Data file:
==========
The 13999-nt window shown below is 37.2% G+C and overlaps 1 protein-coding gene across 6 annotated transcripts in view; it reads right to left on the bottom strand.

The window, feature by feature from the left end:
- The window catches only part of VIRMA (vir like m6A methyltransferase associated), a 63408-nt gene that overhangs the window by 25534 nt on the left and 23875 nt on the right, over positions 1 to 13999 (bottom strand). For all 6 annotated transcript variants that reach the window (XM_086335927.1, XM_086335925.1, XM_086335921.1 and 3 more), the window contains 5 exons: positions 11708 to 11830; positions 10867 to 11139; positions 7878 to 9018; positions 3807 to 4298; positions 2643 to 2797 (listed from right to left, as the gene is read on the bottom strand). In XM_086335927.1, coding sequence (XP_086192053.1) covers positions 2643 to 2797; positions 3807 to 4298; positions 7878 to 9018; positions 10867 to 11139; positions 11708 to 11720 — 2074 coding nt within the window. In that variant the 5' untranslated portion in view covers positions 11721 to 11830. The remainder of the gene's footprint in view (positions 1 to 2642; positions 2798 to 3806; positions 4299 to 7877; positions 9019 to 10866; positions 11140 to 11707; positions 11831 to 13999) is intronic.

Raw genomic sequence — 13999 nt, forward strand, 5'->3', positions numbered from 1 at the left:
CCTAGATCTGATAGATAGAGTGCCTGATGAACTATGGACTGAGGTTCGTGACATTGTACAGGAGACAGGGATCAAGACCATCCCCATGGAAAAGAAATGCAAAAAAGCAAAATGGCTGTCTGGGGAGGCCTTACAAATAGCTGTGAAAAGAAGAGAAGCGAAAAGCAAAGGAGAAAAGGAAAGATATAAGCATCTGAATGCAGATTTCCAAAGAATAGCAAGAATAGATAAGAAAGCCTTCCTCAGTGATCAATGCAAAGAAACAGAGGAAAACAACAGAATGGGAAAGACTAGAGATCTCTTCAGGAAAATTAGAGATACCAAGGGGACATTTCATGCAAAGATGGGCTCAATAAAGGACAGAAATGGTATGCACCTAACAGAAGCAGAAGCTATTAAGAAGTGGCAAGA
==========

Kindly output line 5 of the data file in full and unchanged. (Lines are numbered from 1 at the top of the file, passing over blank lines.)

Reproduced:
CCTAGATCTGATAGATAGAGTGCCTGATGAACTATGGACTGAGGTTCGTGACATTGTACAGGAGACAGGGATCAAGACCATCCCCATGGAAAAGAAATGCAAAAAAGCAAAATGGCTGTCTGGGGAGGCCTTACAAATAGCTGTGAAAAGAAGAGAAGCGAAAAGCAAAGGAGAAAAGGAAAGATATAAGCATCTGAATGCAGATTTCCAAAGAATAGCAAGAATAGATAAGAAAGCCTTCCTCAGTGATCAATGCAAAGAAACAGAGGAAAACAACAGAATGGGAAAGACTAGAGATCTCTTCAGGAAAATTAGAGATACCAAGGGGACATTTCATGCAAAGATGGGCTCAATAAAGGACAGAAATGGTATGCACCTAACAGAAGCAGAAGCTATTAAGAAGTGGCAAGA